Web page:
Wednesday, 30 June 2010
This week I've found them in a variety of habitats - in dry shadows beside the Channel Tunnel yards......
....and beside a lily pond......alongside the 14th fairway.
Also on the golf course was the greatest profusion of Goatsbeard clocks I've ever seen.
Returning to the Channel Tunnel, there is a line of this plant along the middle of the dry track (path, not railway). My original guess attracted some helpful corrections, and I now know what Common Cudweed looks like.
The Tawny Owl family is still around the garden, their strange noises accompanying the slurping of my cocoa.
Sunday, 27 June 2010
I hoped for the first Marbled Whites on the beach, and indeed they were there -just a few. Last year the first emergence was on 20th June, and by the 26th there were 200.
There are still a few Small Blues at the usual sites, and for a change I took interest in the many moths along the shingle, as the East Kent Mercury (a good local paper) had reported that Sussex Emeralds and Bright Weaves had bred in this area. The one below might be the latter, or maybe not.
The broomrapes have started to emerge, again about a week later than last year, and as usual I'll tentatively identify them as Ox-tongue Broomrape. They certainly grow very close to Oxtongue Hawkweed, one of their usual hosts.
A surprising find at Otty Bottom was a few stalks of Dropwort, a plant that I hadn't noticed here (or indeed anywhere else in the parish) before. Maybe I've previously been distracted by the orchids, of which I counted 9 Pyramidal and 130 Fragrant.
Despite the hot weather there is still a need to do some gardening, even if it is mostly pulling bindweed and Traveller's Joy (gardener's hate) out of the hedges. While doing this, I found a nest and a tentative fingertip touched something warm and downy.
I feel a webcam project coming on.
Thursday, 24 June 2010
V.S. Summerhayes in his seminal book Wild Orchids of Britain describes the lip "which is thought to resemble the body of a large garden spider, is four-angled rather than circular [as in the bee orchid] and often widens somewhat towards the front. At the very tip it is furnished with an upturned fleshy three-lobed appendage". A true scientist, he comments on the fine detail but perhaps loses something of the jovial character and beauty of the flower.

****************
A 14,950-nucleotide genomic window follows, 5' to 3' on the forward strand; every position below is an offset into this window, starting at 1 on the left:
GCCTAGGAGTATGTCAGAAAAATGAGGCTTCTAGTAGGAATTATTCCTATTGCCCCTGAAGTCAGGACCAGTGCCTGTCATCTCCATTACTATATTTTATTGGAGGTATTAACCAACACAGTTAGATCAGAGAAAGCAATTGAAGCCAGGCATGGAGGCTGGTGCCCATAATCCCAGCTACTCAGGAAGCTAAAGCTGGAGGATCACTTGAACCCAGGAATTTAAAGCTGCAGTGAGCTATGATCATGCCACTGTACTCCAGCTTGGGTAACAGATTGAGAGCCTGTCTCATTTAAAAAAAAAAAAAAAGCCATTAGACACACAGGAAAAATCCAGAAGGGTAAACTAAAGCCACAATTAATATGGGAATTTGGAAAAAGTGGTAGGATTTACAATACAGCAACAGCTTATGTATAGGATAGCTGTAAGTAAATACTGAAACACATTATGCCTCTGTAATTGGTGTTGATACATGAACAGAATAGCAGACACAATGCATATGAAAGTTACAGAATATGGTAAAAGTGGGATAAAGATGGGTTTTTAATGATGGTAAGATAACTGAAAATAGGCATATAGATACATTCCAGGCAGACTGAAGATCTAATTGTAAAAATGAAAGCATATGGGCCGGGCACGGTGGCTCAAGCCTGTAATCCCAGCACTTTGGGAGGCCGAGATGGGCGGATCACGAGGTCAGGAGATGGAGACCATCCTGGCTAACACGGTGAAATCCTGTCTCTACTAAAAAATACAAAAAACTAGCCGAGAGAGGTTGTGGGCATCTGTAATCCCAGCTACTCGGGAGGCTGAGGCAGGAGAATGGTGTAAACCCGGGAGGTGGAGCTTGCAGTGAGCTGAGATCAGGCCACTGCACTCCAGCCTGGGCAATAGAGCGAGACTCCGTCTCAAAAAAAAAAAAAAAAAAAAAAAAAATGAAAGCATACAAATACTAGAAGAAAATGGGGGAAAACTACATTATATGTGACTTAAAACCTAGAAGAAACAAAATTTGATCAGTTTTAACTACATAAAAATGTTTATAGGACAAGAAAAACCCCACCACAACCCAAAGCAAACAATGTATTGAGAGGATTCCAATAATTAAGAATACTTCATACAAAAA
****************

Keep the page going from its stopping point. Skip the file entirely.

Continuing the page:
I counted 28 spikes and in some places they were growing with Man and Pyramidal Orchids.
Notes from the shortest night..........
A Tawny Owl landed on a small tree as I sat on the patio in the dusk, drinking my late-night Ovaltine. It looked at me, I looked at it, then it silently flew back into the trees.
This was followed by some strange wheezing sounds, as if a child was quietly snoring. I found a torch and picked out a young owl on a branch nearby, still wheezing.
We visited Clowes Woods to hear Nightjars; shortest night/bright moon, so they were late - a Woodcock passed twice on its roding flight at about 10, followed by a Nightjar at about 10.15 - churring away on a high exposed branch.
Walking back to the car, we saw two glowworms in the grass, glowing - not flashing while flying like the ones I saw in Italy.
Monday, 21 June 2010
Some are, however, tiny and difficult to find, but not as difficult as providing conditions suitable for its growth. To encourage these tiny plants, the farm manager (on behalf of the charity Plantlife) sows low-density crops to allow space between them, and of course shuns fertilisers, insecticides and herbicides. The result is a sparse crop on poor soil that would struggle to feed a family, but that allows the rare plants to flourish.
Stinking Mayweed, above, and the optimistically-named Venus' Looking Glass, below
- the latter is very small and bears little resemblance to its romantic name.
Broad-leaved Cudweed is a particular success on this site, and has spread rapidly across the field where conditions have been favourable for it - it's very rare elsewhere in the country.
Naturally the sensitive farming methods are attractive to bugs - I think the beetle is a female Thick-Kneed, but I'll avoid trying to identify the moth. [Thanks to Greg for correcting me - it's a Spanish Fly apparently]
A lovely place - an island in our intensively-farmed countryside, but clearly illustrative of how poor crops would be on the chalk downs without constant improvement.
Thursday, 17 June 2010
Most of the area is fascinating, but one particular patch of short turf held a profusion of orchids - including this one which I first assumed was a Late Spider but was corrected by a little research. I'm now assuming that it's a Woodcock Orchid, although there are many similar species in this group. [Fortunately there are readers who know about these things, and John of Banstead Botany Blog kindly informs me that they were Bertoloni's Orchids (Ophrys bertolonii) - Ed]
Now, I understand the concept of Bee Orchids (attracting bees), Fly Orchids (pollinated by flies), Spider Orchids etc, but woodcocks? The point eludes me.
Also in the clearing were serapias - tongue orchids - one of which I believe caused consternation in the Minster chalk pit in Kent one year.
This may be a bug orchid or a scented orchid (probably the latter, considering the habitat).
Violet Limodore / Violet Bird's-nest Orchid